Most large facilities such as water treatment sites need a decent communications system in order to keep in touch with their workers at all times. This is because problems need to be reported quickly in order to prevent serious incidents from occurring and oftentimes, detailed information will have to be relayed between technical and managerial staff in a timely fashion. Additionally, the sheer size of such sites means that it can be especially dangerous for lone workers, who will need to be able to quickly report accidents in order to prevent themselves from being injured or worse. It is not uncommon for water treatments sites to simply have a telephone hotline that links to the main office and a series of panic buttons situated around the workplace in order to quickly raise the alarm. Whilst decades ago, this may have been considered a state of the art setup, nowadays we can use modern technology to not just prevent undesirable downtime of equipment, but also keep our workers safe and sound whilst they go about their jobs.
Whilst no utilities are immune to technical faults, water treatment sites can be especially sensitive to mechanical problems. This is down to several reasons. Firstly, the interdependent nature of a lot of the systems in place mean that one key fault can cause the entire facility to grind to a halt as water can no longer be filtered through the site, whereas a traditional manufacturing plant could still at least continue producing some limited components of their product. Secondly, the sheer size of some water treatment sites and the complexity of the equipment can make it hard to identify or locate a specific fault, especially when considering the small number of staff that will typically be assigned to an individual plant. Furthermore, clean water is vital not just for human consumption but also for the continued function of many businesses, meaning that prolonged downtime can have far-ranging impacts on a treatment plant’s stakeholders.
There are also plenty of physical hazards to workers as well. These range from the large bodies of water stored at the facility (which present a clear risk of drowning), to the actual holding tanks which can present a fall hazard to a worker trying to clean or inspect them. Additionally, large amounts of moving machinery will typically be present on site, along with an electrical system to keep everything moving. On top of this, there are the risks posed by the worker’s own tools and any minor hazards that can still result in injury. Whilst the vast majority of staff will carry radios or mobile phones with them as they work, these cannot always be used to call for help if an accident occurs. This is because the facility itself can block the signals from these devices owing to the presence of underground tunnels and large buildings, coupled with the fact that water treatment sites are typically constructed in remote areas with poor mobile phone signal coverage.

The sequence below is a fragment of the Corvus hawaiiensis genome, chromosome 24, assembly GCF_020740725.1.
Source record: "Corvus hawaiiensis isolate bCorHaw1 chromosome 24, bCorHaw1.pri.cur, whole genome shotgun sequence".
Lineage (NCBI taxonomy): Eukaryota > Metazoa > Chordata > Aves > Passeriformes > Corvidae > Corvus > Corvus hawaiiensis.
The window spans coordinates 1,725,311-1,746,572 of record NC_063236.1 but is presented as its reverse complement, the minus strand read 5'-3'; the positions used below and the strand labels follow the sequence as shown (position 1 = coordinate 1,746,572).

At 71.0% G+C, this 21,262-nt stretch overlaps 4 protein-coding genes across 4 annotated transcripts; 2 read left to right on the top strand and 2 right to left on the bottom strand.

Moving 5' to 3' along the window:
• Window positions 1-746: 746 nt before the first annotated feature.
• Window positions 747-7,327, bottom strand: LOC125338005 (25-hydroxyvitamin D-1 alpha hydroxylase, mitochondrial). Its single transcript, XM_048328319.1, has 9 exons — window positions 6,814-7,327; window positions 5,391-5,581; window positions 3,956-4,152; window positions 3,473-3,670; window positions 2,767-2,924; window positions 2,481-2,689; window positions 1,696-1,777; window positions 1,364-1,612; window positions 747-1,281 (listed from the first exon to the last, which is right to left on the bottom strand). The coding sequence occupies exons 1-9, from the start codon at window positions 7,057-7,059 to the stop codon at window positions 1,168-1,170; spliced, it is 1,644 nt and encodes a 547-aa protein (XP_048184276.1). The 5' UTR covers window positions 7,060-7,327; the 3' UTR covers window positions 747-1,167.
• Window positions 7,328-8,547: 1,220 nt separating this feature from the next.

However, whether the problem is an accident that threatens the safety of a worker or a technical fault that could prevent the plant from functioning properly, a robust alarm system is needed in order to minimise the dangers. Whilst a regular alarm system will typically rely on alarms being directly raised and handled by staff themselves, this is not necessarily the best solution. Alarms will typically need to be processed by control room staff, who may make errors when assigning tasks , which can in turn lead to mistakes being made by the responding technicians. Instead, the process can be automated to produce better results.
A critical alarm management system bolts on directly to a site’s existing alarm system and takes over many of the duties that would otherwise be performed by human staff. As soon as a critical alarm is raised, the problem is automatically passed to a team of engineers to handle. If a response is not mounted within a set period of time, the alarm can be escalated to a manager or alternative team. Furthermore, the critical alarm management system keeps all pertinent communications logged, making sure that relevant details are not lost. Whilst this ensures that maintenance is carried out on-schedule and stoppages are quickly dealt with, it also means that alarms will receive a faster response time in general, improving health and safety for workers too.